Thursday, March 08, 2007

Biblical Hermeneutics, Mission and Social Location

Another of the good articles in the January 2007 issue of Intepretation is one by Michael Barram, Associate Professor of Religious Studies at Saint Mary's College of California. The article is titled "The Bible, Mission, and Social Location: Toward a Missional Hermeneutic." The abstract reads as follows:

"Despite a long-standing rift between missiology and biblical scholarship, current trends in both disciplines - such as a converging emphasis on the significance of social location in biblical interpretation - suggest that the time may be ripe for a 'missional hermeneutic' that would privilege the missiological 'location' of the Christian community in the world as a key to a critical and faithful approach to Scripture."

The author begins with a recognition of the centrality of the missio Dei throughout the biblical narrative, a feature often recognized in missiology but many lacking many times biblical studies. Barram opts for a refreshingly broader definition of "mission," stating that, "As scholarly missiological discussions have progressed, however, it has become more and more common to view issues of socio-cultural, political, economic, and environmental justice as essentially inseparable from the church's evangelistic outreach to unbelievers." The author then moves to a consideration of mission and the significance of social location to biblical interpretation, stating that "human beings never enter an interpretive process as entirely impartial observers." Barram returns to this notion later as a key insight connected to contemporary missional understandings of the biblical text.

Barram devotes a good portion of his essay with a discussion of the "disciplinary divide," the unfortunate tendency for missiologists and biblical studies scholars (particularly those connected with New Testament studies) to operate in isolation from each other. He challenges missiologists to deal with the issues surrounding biblical exegesis with more care by drawing upon the best academic insights incorporated in missiology through rigorous scholarship, and he encourages biblical scholars "to incorporate 'mission' as a valid and consistent rubric for studying NT documents in their original contexts."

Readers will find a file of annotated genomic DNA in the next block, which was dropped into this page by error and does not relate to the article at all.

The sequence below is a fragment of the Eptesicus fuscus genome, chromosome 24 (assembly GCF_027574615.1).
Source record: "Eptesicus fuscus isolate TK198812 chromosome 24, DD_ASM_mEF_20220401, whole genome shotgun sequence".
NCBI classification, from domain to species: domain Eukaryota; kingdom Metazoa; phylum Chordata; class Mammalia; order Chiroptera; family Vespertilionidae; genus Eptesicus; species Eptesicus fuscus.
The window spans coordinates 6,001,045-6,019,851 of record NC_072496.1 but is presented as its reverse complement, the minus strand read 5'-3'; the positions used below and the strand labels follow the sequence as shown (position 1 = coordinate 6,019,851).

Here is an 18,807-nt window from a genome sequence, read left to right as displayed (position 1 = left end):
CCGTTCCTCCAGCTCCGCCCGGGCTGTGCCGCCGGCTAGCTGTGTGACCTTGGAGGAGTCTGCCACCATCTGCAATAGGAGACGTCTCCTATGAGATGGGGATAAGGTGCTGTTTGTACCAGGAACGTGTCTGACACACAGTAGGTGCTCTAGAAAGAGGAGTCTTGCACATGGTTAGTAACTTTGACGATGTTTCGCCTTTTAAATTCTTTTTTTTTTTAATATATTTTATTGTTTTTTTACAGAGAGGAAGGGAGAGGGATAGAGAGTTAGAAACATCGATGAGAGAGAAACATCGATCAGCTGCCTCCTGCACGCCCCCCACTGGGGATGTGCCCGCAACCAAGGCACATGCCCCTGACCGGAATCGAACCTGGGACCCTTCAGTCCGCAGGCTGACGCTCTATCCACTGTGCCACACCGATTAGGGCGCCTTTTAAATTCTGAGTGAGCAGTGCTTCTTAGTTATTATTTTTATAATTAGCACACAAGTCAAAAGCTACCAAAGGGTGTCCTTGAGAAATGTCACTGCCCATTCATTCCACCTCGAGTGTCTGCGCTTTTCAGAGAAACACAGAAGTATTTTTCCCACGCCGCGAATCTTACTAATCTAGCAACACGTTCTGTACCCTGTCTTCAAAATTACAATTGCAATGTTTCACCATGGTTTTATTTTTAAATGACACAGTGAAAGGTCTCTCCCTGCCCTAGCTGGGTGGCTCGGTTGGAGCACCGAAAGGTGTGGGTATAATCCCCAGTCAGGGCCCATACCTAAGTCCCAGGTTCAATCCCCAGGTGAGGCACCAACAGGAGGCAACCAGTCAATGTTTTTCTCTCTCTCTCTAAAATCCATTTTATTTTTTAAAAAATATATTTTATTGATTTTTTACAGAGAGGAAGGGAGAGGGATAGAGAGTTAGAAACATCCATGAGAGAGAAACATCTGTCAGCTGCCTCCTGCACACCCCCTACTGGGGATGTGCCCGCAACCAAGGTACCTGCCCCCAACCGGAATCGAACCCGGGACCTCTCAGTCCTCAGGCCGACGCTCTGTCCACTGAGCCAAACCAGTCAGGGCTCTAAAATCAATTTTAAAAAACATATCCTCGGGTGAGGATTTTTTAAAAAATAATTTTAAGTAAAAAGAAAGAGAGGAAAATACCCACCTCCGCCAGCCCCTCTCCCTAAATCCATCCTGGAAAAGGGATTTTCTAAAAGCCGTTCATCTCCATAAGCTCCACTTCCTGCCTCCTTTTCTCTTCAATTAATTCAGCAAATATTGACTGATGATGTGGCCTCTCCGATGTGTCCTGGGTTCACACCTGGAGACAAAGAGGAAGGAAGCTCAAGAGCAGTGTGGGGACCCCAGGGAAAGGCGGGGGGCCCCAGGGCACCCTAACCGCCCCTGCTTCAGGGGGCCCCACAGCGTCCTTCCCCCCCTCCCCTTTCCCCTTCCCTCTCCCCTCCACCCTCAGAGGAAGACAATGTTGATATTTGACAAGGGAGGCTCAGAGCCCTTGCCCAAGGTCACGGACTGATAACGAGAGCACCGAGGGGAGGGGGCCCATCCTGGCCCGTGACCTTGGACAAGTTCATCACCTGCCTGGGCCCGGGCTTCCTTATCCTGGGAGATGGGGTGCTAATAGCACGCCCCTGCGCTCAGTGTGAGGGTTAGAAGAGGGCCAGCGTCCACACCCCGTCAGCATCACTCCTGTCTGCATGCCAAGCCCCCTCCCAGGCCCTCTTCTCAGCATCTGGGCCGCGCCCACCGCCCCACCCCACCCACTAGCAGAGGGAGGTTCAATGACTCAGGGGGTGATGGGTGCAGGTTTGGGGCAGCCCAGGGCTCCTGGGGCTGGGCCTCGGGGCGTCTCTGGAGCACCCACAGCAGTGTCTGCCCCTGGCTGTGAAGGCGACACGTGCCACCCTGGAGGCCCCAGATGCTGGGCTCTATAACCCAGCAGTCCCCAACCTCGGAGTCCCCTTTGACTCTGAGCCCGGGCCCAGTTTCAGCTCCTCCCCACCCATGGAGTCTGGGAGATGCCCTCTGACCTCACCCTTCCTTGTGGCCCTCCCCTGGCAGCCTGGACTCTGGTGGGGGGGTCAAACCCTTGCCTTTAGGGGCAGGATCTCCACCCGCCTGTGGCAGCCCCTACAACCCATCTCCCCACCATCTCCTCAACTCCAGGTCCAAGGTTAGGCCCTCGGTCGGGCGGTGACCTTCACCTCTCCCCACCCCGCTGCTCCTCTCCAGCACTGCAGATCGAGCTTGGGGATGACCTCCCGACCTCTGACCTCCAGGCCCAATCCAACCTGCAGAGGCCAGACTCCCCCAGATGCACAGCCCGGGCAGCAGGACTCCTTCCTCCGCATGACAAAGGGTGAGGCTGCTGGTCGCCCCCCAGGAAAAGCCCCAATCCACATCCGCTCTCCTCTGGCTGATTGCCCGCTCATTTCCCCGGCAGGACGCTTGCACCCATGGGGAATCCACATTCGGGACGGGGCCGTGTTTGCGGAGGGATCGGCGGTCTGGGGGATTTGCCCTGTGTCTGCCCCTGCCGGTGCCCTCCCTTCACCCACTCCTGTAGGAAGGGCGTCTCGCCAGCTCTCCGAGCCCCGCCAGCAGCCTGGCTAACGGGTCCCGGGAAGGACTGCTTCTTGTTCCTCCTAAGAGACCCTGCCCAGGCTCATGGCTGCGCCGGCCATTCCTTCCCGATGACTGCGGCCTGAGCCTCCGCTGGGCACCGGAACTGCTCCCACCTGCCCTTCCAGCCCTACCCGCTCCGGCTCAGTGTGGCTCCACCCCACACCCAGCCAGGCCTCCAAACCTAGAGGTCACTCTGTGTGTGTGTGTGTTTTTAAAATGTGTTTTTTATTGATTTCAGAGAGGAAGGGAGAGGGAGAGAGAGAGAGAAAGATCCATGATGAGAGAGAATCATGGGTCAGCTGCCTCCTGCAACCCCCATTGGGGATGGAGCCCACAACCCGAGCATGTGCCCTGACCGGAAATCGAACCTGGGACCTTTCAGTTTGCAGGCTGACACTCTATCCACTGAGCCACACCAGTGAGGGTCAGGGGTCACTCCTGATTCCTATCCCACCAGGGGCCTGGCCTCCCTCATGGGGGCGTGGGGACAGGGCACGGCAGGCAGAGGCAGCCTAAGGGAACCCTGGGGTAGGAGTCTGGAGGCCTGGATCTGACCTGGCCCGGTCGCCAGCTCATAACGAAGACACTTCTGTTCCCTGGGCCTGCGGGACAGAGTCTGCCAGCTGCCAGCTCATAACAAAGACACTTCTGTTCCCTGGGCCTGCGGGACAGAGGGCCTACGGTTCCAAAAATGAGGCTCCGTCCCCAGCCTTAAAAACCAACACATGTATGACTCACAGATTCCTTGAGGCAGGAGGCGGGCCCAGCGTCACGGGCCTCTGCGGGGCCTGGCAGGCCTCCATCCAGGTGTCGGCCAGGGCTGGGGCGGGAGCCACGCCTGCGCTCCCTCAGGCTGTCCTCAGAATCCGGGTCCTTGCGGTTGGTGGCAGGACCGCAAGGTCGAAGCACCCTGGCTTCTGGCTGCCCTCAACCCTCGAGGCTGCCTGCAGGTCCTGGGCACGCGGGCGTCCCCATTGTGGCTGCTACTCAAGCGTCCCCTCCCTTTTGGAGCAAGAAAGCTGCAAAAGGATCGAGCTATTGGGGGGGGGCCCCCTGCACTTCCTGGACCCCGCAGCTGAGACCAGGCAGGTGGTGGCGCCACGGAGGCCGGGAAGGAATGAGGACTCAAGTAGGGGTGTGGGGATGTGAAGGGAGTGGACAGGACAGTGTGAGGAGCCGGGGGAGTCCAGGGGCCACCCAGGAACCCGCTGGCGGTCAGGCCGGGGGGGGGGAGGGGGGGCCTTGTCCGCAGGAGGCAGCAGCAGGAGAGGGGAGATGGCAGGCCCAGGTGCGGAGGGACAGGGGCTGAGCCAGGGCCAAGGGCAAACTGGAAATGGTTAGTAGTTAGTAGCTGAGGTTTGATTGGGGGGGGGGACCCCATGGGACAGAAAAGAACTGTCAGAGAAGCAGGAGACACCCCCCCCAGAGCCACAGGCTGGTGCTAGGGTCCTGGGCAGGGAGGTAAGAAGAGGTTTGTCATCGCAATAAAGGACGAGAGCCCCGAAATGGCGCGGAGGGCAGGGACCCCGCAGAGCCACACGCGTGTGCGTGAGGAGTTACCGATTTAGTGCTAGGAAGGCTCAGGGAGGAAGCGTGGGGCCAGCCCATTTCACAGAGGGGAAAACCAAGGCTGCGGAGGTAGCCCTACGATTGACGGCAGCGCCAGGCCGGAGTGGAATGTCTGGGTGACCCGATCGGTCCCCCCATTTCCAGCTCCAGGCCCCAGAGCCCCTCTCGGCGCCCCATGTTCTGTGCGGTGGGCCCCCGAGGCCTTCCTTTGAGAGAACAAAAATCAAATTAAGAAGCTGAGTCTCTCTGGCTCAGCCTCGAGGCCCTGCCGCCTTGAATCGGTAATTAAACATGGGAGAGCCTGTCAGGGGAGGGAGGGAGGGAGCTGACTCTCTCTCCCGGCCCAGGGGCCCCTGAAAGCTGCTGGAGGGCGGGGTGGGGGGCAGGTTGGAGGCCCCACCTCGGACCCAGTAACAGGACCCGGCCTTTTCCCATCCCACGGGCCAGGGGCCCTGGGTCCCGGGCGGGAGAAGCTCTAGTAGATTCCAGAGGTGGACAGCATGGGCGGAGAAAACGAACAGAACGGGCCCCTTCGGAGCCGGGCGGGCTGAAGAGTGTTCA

The next major section of Barram's essay is devoted toward the development of a missional hermeneutic, and he puts forward his own exegetical experiment on this that resulted from his 2001 doctoral dissertation for Union Theological Seminary and published as Mission and Moral Reflection in Paul (New York: Peter Lang, 2005).

The author concludes with a return to a discussion of social location as a key to a missional hermeneutic. He concludes by stating, "Ultimately, to read the Bible from a missional perspective is not an eisegetical enterprise but merely an honest acknowledgement of our primary interpretive location as we seek to read the Bible more faithfully today. In that sense, the 'social location' of the people of God is at the very heart of a missional hermeneutic."

Readers will benefit from careful consideration of Barram's thesis as the ideas related to social location and a missional hermeneutic seem to be especially relevant for those living in the post-Christendom West.

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